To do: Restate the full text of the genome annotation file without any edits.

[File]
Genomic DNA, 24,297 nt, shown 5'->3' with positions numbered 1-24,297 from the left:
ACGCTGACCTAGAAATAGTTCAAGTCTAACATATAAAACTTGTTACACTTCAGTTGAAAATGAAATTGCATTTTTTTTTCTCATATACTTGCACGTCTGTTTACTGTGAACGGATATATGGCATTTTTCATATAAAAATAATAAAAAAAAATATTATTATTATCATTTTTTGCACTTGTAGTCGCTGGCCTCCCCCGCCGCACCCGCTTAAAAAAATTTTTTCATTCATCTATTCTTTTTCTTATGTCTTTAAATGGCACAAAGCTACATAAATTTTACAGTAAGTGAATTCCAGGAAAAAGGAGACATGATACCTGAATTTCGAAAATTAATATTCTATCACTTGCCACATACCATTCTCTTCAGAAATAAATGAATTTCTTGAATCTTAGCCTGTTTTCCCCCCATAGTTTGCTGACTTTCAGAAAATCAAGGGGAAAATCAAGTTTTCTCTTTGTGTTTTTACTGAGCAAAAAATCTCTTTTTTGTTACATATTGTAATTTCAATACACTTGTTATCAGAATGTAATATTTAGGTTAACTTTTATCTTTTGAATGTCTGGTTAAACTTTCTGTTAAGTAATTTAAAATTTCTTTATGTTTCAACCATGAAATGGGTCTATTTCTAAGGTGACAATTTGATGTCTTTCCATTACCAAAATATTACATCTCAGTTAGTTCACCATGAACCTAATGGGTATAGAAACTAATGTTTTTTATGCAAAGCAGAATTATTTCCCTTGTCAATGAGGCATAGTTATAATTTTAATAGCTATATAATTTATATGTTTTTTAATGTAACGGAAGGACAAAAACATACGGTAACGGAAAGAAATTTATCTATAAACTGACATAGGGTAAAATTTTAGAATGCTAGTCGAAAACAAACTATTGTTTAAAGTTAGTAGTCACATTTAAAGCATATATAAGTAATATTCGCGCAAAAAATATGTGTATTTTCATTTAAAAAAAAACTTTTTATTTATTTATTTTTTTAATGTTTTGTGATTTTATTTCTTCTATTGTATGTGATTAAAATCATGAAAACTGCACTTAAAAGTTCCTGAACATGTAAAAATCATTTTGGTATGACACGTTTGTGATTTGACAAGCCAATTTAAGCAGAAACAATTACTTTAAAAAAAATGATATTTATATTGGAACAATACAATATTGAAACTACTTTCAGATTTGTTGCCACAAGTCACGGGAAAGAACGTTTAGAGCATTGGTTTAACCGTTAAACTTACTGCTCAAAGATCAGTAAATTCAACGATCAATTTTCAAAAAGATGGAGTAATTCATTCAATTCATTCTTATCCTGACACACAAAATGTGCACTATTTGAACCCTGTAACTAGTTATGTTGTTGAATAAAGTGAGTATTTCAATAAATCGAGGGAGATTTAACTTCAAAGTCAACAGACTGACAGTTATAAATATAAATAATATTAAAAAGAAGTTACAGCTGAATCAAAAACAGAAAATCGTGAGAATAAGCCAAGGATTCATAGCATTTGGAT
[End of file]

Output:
Genomic DNA, 24,297 nt, shown 5'->3' with positions numbered 1-24,297 from the left:
ACGCTGACCTAGAAATAGTTCAAGTCTAACATATAAAACTTGTTACACTTCAGTTGAAAATGAAATTGCATTTTTTTTTCTCATATACTTGCACGTCTGTTTACTGTGAACGGATATATGGCATTTTTCATATAAAAATAATAAAAAAAAATATTATTATTATCATTTTTTGCACTTGTAGTCGCTGGCCTCCCCCGCCGCACCCGCTTAAAAAAATTTTTTCATTCATCTATTCTTTTTCTTATGTCTTTAAATGGCACAAAGCTACATAAATTTTACAGTAAGTGAATTCCAGGAAAAAGGAGACATGATACCTGAATTTCGAAAATTAATATTCTATCACTTGCCACATACCATTCTCTTCAGAAATAAATGAATTTCTTGAATCTTAGCCTGTTTTCCCCCCATAGTTTGCTGACTTTCAGAAAATCAAGGGGAAAATCAAGTTTTCTCTTTGTGTTTTTACTGAGCAAAAAATCTCTTTTTTGTTACATATTGTAATTTCAATACACTTGTTATCAGAATGTAATATTTAGGTTAACTTTTATCTTTTGAATGTCTGGTTAAACTTTCTGTTAAGTAATTTAAAATTTCTTTATGTTTCAACCATGAAATGGGTCTATTTCTAAGGTGACAATTTGATGTCTTTCCATTACCAAAATATTACATCTCAGTTAGTTCACCATGAACCTAATGGGTATAGAAACTAATGTTTTTTATGCAAAGCAGAATTATTTCCCTTGTCAATGAGGCATAGTTATAATTTTAATAGCTATATAATTTATATGTTTTTTAATGTAACGGAAGGACAAAAACATACGGTAACGGAAAGAAATTTATCTATAAACTGACATAGGGTAAAATTTTAGAATGCTAGTCGAAAACAAACTATTGTTTAAAGTTAGTAGTCACATTTAAAGCATATATAAGTAATATTCGCGCAAAAAATATGTGTATTTTCATTTAAAAAAAAACTTTTTATTTATTTATTTTTTTAATGTTTTGTGATTTTATTTCTTCTATTGTATGTGATTAAAATCATGAAAACTGCACTTAAAAGTTCCTGAACATGTAAAAATCATTTTGGTATGACACGTTTGTGATTTGACAAGCCAATTTAAGCAGAAACAATTACTTTAAAAAAAATGATATTTATATTGGAACAATACAATATTGAAACTACTTTCAGATTTGTTGCCACAAGTCACGGGAAAGAACGTTTAGAGCATTGGTTTAACCGTTAAACTTACTGCTCAAAGATCAGTAAATTCAACGATCAATTTTCAAAAAGATGGAGTAATTCATTCAATTCATTCTTATCCTGACACACAAAATGTGCACTATTTGAACCCTGTAACTAGTTATGTTGTTGAATAAAGTGAGTATTTCAATAAATCGAGGGAGATTTAACTTCAAAGTCAACAGACTGACAGTTATAAATATAAATAATATTAAAAAGAAGTTACAGCTGAATCAAAAACAGAAAATCGTGAGAATAAGCCAAGGATTCATAGCATTTGGAT